Flying Your Dealership to New Heights
Have you ever seen the cockpit of a commercial airplane and noticed the instrument cluster that the captain and co-pilot monitor? Most planes have over 100 instrument clusters or dials to guide the pilots’ actions. The instruments inform the pilots of the plane’s condition and the environment around the aircraft. Some instruments are lagging indicators, telling the pilots what has happened, and others, like radar, are leading indicators that indicate challenges they could face on their path forward.
In line with my “think like a pilot” theme, I’m not suggesting that you surround yourself with as many dials and instruments as commercial pilots. However, there are some key leading and lagging indicators you should monitor for the success and sustainability of your dealership.
The ‘Good to Great’ Dealer Dashboard The Machinery Advisors Consortium (MAC) “Good to Great” Dealer Dashboard has 14 essential measurements:
Customer retention rate
Return on assets
Participation rate on deals in their assigned market
Closure/success rate on those deals
Used equipment gross profit
Used inventory turns
Used washout cycles
Service and parts absorption
Rental, service and parts absorption
Employee turnover rate
Average days of work in process
Stocking parts fill rate
Rental utilization rate
Service and parts gross profit as percent of total dealership gross profit
Like in the pilot’s cockpit, some of these are lagging indicators that show what has already happened, such as return on assets, for example. Others, like the participation and close rates, are leading indicators of your calculated market share. Participating in 50% of the deals combined with a 50% close rate results in a 25% market share. If you achieve a high market share, it is likely because of thorough market coverage plus the professional capacity of your sales organization to close deals.
The Smile Dial: Attitude is a Leading Indicator of Altitude
I suggest you place another leading indicator on your desk, which I call the “smile dial.” Many dealers have a formal weekly gathering of their staff to check the vital performance signs of the dealership. During the next meeting, take a smile count. How many of your teammates arrive at the meeting prepared with a smile and a warm personal greeting? Smiles are contagious. When you encounter a colleague with a broad grin or a friendly smile, it’s usually a leading indicator of personal satisfaction and passion for their work. These characteristics are contagious.
Take a notepad, walk through your dealership twice a week, and count smiles. Pick a routine time each week, like Tuesday at 10:00 and Thursday at 2:00 and start in different departments. Start counting smiles and stop when you get to 10. Register the time it took for your smile dial to reach 10, and bring your report to the next staff meeting.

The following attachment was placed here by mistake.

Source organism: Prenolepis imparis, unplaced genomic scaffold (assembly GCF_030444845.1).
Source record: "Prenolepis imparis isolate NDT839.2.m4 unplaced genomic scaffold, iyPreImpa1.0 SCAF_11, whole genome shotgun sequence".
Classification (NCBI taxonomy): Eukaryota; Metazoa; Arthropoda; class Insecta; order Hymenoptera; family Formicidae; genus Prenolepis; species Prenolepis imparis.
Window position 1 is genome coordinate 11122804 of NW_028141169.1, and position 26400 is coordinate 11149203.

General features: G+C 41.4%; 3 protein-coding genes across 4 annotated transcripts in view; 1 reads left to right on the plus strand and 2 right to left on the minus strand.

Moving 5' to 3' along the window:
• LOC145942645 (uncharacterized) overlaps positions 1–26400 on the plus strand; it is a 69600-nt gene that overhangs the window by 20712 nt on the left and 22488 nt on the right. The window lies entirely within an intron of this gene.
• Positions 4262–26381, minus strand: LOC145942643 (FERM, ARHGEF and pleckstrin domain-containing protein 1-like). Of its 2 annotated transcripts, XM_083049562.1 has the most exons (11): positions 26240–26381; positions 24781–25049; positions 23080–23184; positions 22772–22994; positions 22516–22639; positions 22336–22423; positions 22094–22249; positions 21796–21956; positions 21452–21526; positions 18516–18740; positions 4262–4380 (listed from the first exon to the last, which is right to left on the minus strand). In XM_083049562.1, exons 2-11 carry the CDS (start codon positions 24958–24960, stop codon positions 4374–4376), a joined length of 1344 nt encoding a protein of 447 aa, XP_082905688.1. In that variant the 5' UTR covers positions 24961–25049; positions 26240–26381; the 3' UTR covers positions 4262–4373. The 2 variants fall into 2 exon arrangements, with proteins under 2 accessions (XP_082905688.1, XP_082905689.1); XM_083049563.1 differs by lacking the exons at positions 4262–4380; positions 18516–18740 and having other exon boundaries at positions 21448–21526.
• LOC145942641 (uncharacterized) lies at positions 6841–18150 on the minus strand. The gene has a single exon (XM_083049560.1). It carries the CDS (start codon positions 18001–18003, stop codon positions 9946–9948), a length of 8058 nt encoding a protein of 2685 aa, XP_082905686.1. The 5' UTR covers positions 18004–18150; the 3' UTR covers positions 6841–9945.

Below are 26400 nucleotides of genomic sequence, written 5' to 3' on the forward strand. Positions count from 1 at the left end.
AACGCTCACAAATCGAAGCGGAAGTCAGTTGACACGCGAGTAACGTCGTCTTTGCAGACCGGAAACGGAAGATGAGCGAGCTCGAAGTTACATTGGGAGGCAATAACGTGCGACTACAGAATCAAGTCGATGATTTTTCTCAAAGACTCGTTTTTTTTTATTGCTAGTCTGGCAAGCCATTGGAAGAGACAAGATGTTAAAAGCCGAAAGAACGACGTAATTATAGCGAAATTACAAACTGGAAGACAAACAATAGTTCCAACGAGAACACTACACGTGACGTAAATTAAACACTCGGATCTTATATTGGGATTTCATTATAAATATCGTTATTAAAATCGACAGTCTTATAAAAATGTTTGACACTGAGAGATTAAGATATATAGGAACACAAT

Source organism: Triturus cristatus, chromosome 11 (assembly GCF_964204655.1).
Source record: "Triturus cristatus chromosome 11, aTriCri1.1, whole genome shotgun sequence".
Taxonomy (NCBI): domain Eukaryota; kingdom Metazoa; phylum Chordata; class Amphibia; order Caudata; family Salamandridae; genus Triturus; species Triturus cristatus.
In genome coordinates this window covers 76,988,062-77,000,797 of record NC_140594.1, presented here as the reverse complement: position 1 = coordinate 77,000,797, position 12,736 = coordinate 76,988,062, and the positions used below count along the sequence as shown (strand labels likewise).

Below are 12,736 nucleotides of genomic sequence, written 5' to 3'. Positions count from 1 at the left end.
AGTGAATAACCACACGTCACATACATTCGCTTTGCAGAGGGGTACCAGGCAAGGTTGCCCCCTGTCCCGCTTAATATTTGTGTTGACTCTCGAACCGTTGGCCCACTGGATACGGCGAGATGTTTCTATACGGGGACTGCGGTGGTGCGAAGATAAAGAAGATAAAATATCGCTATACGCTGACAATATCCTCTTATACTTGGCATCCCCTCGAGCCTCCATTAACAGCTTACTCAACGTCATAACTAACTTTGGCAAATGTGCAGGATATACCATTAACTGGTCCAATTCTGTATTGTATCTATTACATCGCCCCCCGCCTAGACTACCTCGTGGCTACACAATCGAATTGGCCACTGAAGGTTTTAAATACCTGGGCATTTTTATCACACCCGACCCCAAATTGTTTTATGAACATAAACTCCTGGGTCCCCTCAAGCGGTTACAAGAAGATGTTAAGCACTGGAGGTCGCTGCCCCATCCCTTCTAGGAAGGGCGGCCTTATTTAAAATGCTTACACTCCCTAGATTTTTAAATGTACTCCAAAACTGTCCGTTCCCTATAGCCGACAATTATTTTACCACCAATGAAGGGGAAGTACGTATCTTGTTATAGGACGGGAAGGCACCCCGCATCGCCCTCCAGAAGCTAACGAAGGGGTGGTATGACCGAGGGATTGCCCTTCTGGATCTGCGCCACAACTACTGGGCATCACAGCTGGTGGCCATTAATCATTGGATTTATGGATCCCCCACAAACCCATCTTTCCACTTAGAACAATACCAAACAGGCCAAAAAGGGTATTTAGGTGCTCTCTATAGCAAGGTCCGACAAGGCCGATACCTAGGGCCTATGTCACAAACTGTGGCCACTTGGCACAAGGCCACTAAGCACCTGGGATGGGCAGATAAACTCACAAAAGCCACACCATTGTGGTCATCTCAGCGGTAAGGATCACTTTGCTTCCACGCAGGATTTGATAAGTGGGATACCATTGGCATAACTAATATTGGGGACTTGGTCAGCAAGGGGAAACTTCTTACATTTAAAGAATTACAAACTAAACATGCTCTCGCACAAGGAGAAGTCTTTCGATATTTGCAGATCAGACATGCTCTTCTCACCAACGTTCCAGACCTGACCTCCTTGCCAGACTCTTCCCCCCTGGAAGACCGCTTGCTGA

Transforming dealerships achieve success through the combination of three Ps: good products, good processes and good people. The number of smiles your employees and teammates express will be a good leading indicator that your products, processes and people are performing at top levels.
Customer satisfaction links directly to employee satisfaction. Happy people and robust processes supporting superior products and services make your customers happy. A quick reaction to address a poor product, an inefficient process or people performance issues will result in happy customers who return to your dealership for future business. Dealerships and OEMs use net promoter scores (NPS) or other customer surveys to assess customer satisfaction. When you meet a frown or a sour look, ask questions immediately. In many cases, you’ll find a problem looking for a solution. The sooner you fix underperforming products, weak/misaligned processes or undermotivated people, the sooner you will change the “altitude” or success of your dealership. The NPS or other surveys will tell you how well you did as a lagging indicator.
“Flying” your dealership with attention to the smile dial will pay dividends. When discussing the MAC “Good to Great” flywheel where customer retention is #1, one of our clients said it best: “If the customer is king, kings want to fly first-class. There are several businesses in my market that can satisfy customers. Our dealership strives to move beyond customer satisfaction to customer happiness. Satisfied customers could find another dealer to satisfy them, but happy customers want to return to the business where they are the happiest.”
If you want your dealership to be the dealer of choice for your customers, you first must be the employer of choice. Such employers have empathy for the needs of their employees. Happy employees are going to create joyful experiences for your customers. Your weekly smile dial walk-through and calculations will help you know your altitude.
As published in Farm Equipment Magazine